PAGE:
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Arbor Networks: Beware of ‘Bitcoin Alarm’ Utility

17
Dec
2013

Researchers at Arbor Networks are warning Windows users to beware of “Bitcoin Alarm,” a data-theft Trojan that masquerades as a legitimate utility to retrieve bitcoin price alerts.

The Windows desktop tool, which is being spread via spam e-mail, promises free SMS alerts on bitcoin marketplaces. However, in the background, the malware is capable of stealing log-in credentials to hijack valuable bitcoins from infected machines.

Arbor Networks researcher Kenny MacDermid said the ‘Bitcoin Alarm’ utility comes with an encrypted file that is actually the NetWiredRC remote-access Trojan.

NetWiredRC is best described as a Windows backdoor that allows unauthorized access and control of an affected computer. An attacker can perform any number of different actions on an affected computer, including the download and execution of arbitrary files; keystroke logging; file deletion and even self-propagation to other computers.

MacDermid said he received several spam messages pointing to a Web site to download the malware and decided to investigate when he discovered that it contained a script to check whether the Avast anti-virus program was installed on the machine.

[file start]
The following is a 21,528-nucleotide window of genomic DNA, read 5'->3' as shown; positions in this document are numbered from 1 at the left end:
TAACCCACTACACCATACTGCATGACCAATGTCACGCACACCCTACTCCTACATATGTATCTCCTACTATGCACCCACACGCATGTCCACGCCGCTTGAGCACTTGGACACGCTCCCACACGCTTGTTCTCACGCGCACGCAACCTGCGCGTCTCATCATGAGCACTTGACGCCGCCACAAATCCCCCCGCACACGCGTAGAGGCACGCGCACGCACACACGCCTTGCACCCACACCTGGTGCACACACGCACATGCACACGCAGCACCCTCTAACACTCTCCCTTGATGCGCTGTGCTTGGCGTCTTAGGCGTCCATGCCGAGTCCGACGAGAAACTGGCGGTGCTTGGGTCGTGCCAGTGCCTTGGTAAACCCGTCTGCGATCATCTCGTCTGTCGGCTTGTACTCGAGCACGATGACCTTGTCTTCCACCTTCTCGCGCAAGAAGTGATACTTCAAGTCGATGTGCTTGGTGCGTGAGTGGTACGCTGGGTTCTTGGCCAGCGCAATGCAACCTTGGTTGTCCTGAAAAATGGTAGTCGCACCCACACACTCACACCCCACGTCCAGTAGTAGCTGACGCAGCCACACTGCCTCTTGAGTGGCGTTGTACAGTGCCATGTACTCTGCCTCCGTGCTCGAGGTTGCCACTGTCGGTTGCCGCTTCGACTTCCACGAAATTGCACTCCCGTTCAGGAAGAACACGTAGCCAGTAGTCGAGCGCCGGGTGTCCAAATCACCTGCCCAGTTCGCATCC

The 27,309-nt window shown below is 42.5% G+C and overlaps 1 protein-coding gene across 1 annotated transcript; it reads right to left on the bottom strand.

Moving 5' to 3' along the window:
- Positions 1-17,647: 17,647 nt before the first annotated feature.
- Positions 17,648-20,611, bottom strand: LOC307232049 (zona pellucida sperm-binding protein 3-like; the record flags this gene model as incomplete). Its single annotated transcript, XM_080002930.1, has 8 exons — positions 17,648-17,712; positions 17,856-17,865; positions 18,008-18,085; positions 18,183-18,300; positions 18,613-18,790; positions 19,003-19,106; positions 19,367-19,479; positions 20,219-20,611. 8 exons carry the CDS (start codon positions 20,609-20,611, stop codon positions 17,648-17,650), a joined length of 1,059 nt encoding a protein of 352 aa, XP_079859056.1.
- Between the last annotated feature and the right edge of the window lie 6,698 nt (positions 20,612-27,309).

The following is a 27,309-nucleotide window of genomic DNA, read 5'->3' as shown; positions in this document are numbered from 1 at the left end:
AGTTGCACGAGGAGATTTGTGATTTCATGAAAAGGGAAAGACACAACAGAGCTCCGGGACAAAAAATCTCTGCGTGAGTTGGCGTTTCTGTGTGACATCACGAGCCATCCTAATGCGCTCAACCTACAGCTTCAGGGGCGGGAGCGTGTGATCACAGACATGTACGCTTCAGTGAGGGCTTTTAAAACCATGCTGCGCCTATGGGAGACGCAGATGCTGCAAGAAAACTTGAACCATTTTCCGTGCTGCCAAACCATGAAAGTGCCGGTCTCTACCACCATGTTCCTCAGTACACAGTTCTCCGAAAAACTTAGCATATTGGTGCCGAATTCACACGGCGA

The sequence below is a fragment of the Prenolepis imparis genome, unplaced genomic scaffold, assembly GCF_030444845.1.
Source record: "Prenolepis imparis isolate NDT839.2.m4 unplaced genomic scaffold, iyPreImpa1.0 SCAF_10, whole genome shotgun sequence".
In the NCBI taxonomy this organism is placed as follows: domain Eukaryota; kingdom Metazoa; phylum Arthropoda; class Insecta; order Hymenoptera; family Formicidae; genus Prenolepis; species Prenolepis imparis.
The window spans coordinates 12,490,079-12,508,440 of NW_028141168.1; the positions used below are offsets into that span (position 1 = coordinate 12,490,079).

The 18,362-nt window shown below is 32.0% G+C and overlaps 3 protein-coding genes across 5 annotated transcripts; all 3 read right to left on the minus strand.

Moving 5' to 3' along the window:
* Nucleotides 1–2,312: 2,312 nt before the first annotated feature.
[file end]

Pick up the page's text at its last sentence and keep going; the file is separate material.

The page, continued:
“It’s a pretty solid chance that if software is checking for an antivirus engine, that it’s up to no good,” MacDermid said.

He ran several tests and came to a basic conclusion:

“This free utility is nothing more than malware with very low detection rate being spammed to anyone that might have a bitcoin sitting around.”

Related: EU Bank Watchdog Warns Over Bitcoin

Related:European Bitcoin Payment Processor Hacked, $1M Stolen

Related:Australian Claims Huge Bitcoin Robbery

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Ryan is the host of the podcast series “Security Conversations – a podcast with Ryan Naraine”. He is the head of Kaspersky Lab’s Global Research & Analysis team in the USA and has extensive experience in computer security user education, specializing in operating system and third-party application vulnerabilities, zero-day attacks, social engineering and social networking threats. Prior to joining Kaspersky Lab, he monitored security and hacker attack trends for over 10 years, writing for eWEEK magazine and the ZDNet Zero Day blog. Follow Ryan on Twitter @ryanaraine.Previous Columns by Ryan Naraine:Massive Android Mobile Botnet Hijacking SMS DataArbor Networks: Beware of Bitcoin Alarm Utility Database Cloud Services a Malware Risk to Enterprises: ImpervaBug Bounty Flaws Remain Unpatched for 151 Days: StudyGoogle Blocks Fraudulent Certificates Used by French Government

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